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Adam Lanceley finds solace in music as he welcomes us to the next century on his wholesome new album

“The new tracks that are on this album have all been recorded since my last EP came out and all were written and recorded during lockdown. Doing this then helped me to escape some of the stress of the situation and almost take myself to a sunnier, more care-free place. It was always intended that they would be released when the world seemed ‘brighter’ and, on a more personal level, it felt like a turning point where things suddenly seemed easier”

Says Putney’s Adam Lanceley, a 38-year-old indie musician, whose life was turned upside down when a catastrophic car accident left him with a series of fatal injuries. He was just ten years old when he sustained a severe brain injury, a crushed pelvis and shattered legs due to the car crash, with doctors advising that he was not likely to walk or talk again. Against all odds, Adam Lanceley has not only proven them wrong, but he has taken his remarkable recovery to extreme lengths through carving out his creative career as a singer-songwriter. Sky News has covered his story across radio stations globally, and through viral media, across countless online websites.

See Adam’s Story here: https://www.youtube.com/watch?v=0fIBwSXvlCs

Adam Lanceley has become a promising sportsman and a high-achiever academically, and Lanceley has brought solace to his own life with his love for self-producing music, which was inspired by his fondness for The Beach Boys in specific. His prolific output finds him releasing another new album, ‘Welcome To The Next Century’, an album made purely to express his personal devotion to music and the powers of expressing his own emotions, bolstered by the fascinating story behind the sounds.

Fortunately for Adam Lanceley, research has shown that music can be beneficial in managing physical pain. For example, one study of Fibromyalgia patients, reported by Pain Management Nurse in 2013, found that patients who listened to music for just one hour per day experienced a reduction in pain compared to those in a control group.

The clinical health benefits of finding solace in music have also translated to internal benefits. For instance, Medical News Today reported in 2015 in a study published by The Lancet Psychiatry that suggested listening to Hip-Hop music, particularly music released by Kendrick Lamar as a case study, may help individuals understand mental health disorders.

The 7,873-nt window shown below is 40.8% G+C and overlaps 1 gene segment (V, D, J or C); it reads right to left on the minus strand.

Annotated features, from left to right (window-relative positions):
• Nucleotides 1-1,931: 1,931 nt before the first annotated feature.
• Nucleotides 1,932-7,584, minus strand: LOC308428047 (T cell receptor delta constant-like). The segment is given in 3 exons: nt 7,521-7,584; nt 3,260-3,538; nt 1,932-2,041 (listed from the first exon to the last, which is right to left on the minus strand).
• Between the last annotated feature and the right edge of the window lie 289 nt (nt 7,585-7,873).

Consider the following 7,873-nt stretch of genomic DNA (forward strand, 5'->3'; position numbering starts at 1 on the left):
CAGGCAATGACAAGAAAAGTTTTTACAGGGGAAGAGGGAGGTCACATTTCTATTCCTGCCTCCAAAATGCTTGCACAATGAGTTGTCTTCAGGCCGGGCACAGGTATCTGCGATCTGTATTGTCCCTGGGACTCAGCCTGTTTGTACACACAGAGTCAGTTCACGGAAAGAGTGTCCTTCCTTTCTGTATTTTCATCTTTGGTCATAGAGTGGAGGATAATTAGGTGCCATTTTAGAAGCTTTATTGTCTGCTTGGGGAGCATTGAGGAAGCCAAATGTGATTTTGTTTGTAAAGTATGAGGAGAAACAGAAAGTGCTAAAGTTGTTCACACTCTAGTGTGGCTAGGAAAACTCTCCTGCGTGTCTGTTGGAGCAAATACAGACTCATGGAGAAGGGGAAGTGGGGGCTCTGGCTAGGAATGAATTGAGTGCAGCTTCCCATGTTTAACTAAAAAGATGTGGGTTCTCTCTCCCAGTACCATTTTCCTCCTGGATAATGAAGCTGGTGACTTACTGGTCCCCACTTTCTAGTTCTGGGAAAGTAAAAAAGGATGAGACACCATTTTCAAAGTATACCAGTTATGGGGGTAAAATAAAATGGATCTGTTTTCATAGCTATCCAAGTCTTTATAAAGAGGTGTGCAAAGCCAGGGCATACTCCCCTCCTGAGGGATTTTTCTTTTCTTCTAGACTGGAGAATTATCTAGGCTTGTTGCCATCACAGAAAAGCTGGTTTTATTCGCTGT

All of this makes rational sense because, according to Kim Innes, Professor of Epidemiology at West Virginia University’s School of Public Health, music has the power to “selectively activate” neurochemical systems and brain structures associated with positive mood, mood regulation, attention and memory in ways which promote beneficial changes. Mayo Clinic also points out that music has been clinically proven to slow cognitive decline to help those with dementia to recall episodes and memories from their lives.

Although he is mostly repaired from his physical injuries, Adam Lanceley’s battle with mental health struggles is still, sadly, an ongoing one. His only escape is music, the elements of which – like rhythm and melody – according to Barbara Else, Senior Advisor Of Policy and Research at The American Music Therapy Association, “are echoed in our physiology, functioning and being”, as reported by Medical News Today. In fact, we can all think of one song, at least, that triggers an emotional response when you hear it. It may be the song that you chose for the first dance at your wedding or a song that comforted your broken heart. Music can also trigger nostalgic feelings – reminding you of a long-lost friend or a specific night out with your friends.

It doesn’t mean this music has to be necessarily upbeat to prove very beneficial to your brain. The Arts In Psychotherapy journal once published that “Sad Music” enables mood arousal and regulation. It can help us validate negative feelings by relating to, and finding empathy within the music, aiding reflection as we navigate these negative personal experiences.

Through his new album, Adam Lanceley desperately wants for his listeners to recognise his craft as a coping mechanism for mental health strategies as he recovers from an illness that has affected the masses over so many recent lockdowns – as Adam Lanceley reminds us that it’s alright not to feel alright.

If you have been affected by any of the issues raised in this article, feel free to visit the Samaritans website any time for 24/7 guidance for whatever you may be going through, here: https://www.samaritans.org/. Alternative options include The Mix Community, a space for young adults under the age of 25 to gain similar support, also including chat forums for discussion. Check it out here: https://community.themix.org.uk/

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Words by Jacob Braybrooke

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